One thing that I find absolutely fascinating about sexual assault is that, in my experience, in certain situations you are asked a barrage of questions along the lines of, “Did you fight back?” “Did you kick him?” “Did you scream in his face?” “Did you punch him?” “What did you do to try to get away?”
And this is the only crime I know of (and I could be totally incorrect here, please feel free to comment), but it’s the only crime I know of where you can be admonished for not fighting…
If I were being kidnapped on the street, and I was terrified of attacking the person, or maybe I didn’t think I was strong enough to overpower him, would that change his chances of being convicted when I was found?
If I were being mugged and I was too afraid or shocked in the moment to fight back, would I not be able to report my purse as stolen property?
There are many reasons not to “fight back” when someone is having sex with you when you don’t want it…
Maybe you’re in shock. Maybe you’re terrified – not necessarily just of him physically in that moment. You might be afraid of that.
You might also be afraid of retaliation on any level if you fight back to hard – whether he starts talking poorly about you in your circle of friends, or tries to take steps to hurt your career.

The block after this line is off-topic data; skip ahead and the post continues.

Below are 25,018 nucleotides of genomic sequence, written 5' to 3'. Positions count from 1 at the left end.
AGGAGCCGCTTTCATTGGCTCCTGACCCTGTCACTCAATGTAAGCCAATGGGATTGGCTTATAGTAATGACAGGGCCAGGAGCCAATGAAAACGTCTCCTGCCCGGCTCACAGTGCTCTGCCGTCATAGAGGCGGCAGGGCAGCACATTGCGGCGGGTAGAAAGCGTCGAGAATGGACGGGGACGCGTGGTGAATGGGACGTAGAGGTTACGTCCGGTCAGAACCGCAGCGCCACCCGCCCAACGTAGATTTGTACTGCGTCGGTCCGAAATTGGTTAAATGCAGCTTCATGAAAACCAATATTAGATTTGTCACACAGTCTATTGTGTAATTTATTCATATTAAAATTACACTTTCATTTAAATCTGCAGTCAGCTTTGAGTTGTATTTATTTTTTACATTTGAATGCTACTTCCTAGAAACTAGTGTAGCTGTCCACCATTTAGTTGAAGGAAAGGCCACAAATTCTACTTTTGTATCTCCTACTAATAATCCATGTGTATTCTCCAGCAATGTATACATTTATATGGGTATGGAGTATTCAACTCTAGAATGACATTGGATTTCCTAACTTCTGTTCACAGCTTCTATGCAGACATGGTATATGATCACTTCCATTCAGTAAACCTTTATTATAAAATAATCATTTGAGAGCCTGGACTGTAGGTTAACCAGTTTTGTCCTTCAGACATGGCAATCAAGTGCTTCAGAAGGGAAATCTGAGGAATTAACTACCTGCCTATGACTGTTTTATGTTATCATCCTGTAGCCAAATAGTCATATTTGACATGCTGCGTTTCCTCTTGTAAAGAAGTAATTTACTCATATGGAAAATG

You might be afraid that if you do fight back… what if you actually do get free, but in the process you seriously injure him – and he calls the cops. All of a sudden are you the one who’s going to be in trouble?
There are 1,000 reasons to be scared.
Someone grabbed me in a subway once and I whipped around to potentially fight him, but he was already running away…
Someone tried to stop me on the street and usher me into his car, and I got away as fast as I could (without laying a hand on him, partially thanks to a stranger who saw and looked out for me).
Those are two different scenarios – both scary, both inappropriate. And I am the same person in both. And yet, in one, I tried to fight and in one I tried to flee, because while making a split-second decision of what’s going to protect you, sometimes it seems safer not to fight.
[Side note: In all my reading, and talking with a therapist (and before her, a helpline), and other women, I learned something I thought was really interesting, which is that we generally learn that our bodies have “fight or flight” as our options when we’re under stress… But really we actually have flight, or flight, or freeze, or appease. And oftentimes people freeze or appease… (Those are definitely the two I learned toward – and two that I think women are sometimes trained to do…)
Anyway, I’m maybe tangenting a little… My point is, I find it odd that sexual assault is the one crime where people seem to expect this vigilante justice… And it doesn’t seem 100% fair to me.